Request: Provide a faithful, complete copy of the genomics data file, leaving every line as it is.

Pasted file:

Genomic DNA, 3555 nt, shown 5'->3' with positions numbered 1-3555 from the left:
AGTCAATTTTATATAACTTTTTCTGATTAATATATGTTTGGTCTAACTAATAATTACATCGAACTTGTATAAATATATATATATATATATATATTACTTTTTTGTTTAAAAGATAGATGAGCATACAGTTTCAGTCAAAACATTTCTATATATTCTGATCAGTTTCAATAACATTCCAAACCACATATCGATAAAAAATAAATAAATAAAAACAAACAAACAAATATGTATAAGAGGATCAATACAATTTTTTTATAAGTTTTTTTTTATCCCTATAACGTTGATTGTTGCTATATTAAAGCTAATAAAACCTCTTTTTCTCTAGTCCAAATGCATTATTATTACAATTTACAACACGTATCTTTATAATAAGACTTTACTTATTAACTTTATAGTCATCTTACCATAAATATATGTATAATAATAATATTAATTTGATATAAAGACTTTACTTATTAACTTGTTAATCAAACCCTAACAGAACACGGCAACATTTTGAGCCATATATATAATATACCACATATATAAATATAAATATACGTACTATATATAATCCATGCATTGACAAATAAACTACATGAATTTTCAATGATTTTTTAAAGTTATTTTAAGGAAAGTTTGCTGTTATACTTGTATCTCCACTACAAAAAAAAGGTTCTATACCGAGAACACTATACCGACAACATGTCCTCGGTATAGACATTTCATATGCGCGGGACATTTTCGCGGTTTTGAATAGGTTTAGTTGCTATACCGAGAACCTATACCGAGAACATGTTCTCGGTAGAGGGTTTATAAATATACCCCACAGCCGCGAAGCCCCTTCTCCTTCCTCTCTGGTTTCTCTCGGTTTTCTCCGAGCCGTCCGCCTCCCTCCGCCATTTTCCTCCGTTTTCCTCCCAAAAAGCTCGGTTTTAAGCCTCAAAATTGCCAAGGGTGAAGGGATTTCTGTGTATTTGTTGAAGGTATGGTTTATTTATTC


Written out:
Genomic DNA, 3555 nt, shown 5'->3' with positions numbered 1-3555 from the left:
AGTCAATTTTATATAACTTTTTCTGATTAATATATGTTTGGTCTAACTAATAATTACATCGAACTTGTATAAATATATATATATATATATATATTACTTTTTTGTTTAAAAGATAGATGAGCATACAGTTTCAGTCAAAACATTTCTATATATTCTGATCAGTTTCAATAACATTCCAAACCACATATCGATAAAAAATAAATAAATAAAAACAAACAAACAAATATGTATAAGAGGATCAATACAATTTTTTTATAAGTTTTTTTTTATCCCTATAACGTTGATTGTTGCTATATTAAAGCTAATAAAACCTCTTTTTCTCTAGTCCAAATGCATTATTATTACAATTTACAACACGTATCTTTATAATAAGACTTTACTTATTAACTTTATAGTCATCTTACCATAAATATATGTATAATAATAATATTAATTTGATATAAAGACTTTACTTATTAACTTGTTAATCAAACCCTAACAGAACACGGCAACATTTTGAGCCATATATATAATATACCACATATATAAATATAAATATACGTACTATATATAATCCATGCATTGACAAATAAACTACATGAATTTTCAATGATTTTTTAAAGTTATTTTAAGGAAAGTTTGCTGTTATACTTGTATCTCCACTACAAAAAAAAGGTTCTATACCGAGAACACTATACCGACAACATGTCCTCGGTATAGACATTTCATATGCGCGGGACATTTTCGCGGTTTTGAATAGGTTTAGTTGCTATACCGAGAACCTATACCGAGAACATGTTCTCGGTAGAGGGTTTATAAATATACCCCACAGCCGCGAAGCCCCTTCTCCTTCCTCTCTGGTTTCTCTCGGTTTTCTCCGAGCCGTCCGCCTCCCTCCGCCATTTTCCTCCGTTTTCCTCCCAAAAAGCTCGGTTTTAAGCCTCAAAATTGCCAAGGGTGAAGGGATTTCTGTGTATTTGTTGAAGGTATGGTTTATTTATTC